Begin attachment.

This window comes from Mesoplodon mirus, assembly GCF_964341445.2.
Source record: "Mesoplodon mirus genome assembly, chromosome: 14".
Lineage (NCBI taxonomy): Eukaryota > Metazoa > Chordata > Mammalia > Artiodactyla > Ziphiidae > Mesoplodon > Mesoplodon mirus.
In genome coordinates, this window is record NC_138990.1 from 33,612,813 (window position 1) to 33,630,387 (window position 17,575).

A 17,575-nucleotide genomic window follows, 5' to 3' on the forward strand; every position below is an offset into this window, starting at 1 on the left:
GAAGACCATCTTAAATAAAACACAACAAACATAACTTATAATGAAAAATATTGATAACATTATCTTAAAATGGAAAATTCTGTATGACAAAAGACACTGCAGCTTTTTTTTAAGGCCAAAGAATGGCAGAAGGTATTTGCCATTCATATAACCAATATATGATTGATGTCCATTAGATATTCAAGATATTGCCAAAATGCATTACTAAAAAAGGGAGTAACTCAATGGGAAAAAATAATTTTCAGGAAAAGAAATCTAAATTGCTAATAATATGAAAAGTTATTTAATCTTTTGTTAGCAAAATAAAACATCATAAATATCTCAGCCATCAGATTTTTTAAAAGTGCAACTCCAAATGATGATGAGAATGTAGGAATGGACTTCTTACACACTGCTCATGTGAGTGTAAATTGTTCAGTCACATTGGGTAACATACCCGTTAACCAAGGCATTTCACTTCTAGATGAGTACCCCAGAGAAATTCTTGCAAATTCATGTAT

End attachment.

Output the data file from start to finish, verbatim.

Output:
This window comes from Mesoplodon mirus, assembly GCF_964341445.2.
Source record: "Mesoplodon mirus genome assembly, chromosome: 14".
Lineage (NCBI taxonomy): Eukaryota > Metazoa > Chordata > Mammalia > Artiodactyla > Ziphiidae > Mesoplodon > Mesoplodon mirus.
In genome coordinates, this window is record NC_138990.1 from 33,612,813 (window position 1) to 33,630,387 (window position 17,575).

A 17,575-nucleotide genomic window follows, 5' to 3' on the forward strand; every position below is an offset into this window, starting at 1 on the left:
GAAGACCATCTTAAATAAAACACAACAAACATAACTTATAATGAAAAATATTGATAACATTATCTTAAAATGGAAAATTCTGTATGACAAAAGACACTGCAGCTTTTTTTTAAGGCCAAAGAATGGCAGAAGGTATTTGCCATTCATATAACCAATATATGATTGATGTCCATTAGATATTCAAGATATTGCCAAAATGCATTACTAAAAAAGGGAGTAACTCAATGGGAAAAAATAATTTTCAGGAAAAGAAATCTAAATTGCTAATAATATGAAAAGTTATTTAATCTTTTGTTAGCAAAATAAAACATCATAAATATCTCAGCCATCAGATTTTTTAAAAGTGCAACTCCAAATGATGATGAGAATGTAGGAATGGACTTCTTACACACTGCTCATGTGAGTGTAAATTGTTCAGTCACATTGGGTAACATACCCGTTAACCAAGGCATTTCACTTCTAGATGAGTACCCCAGAGAAATTCTTGCAAATTCATGTAT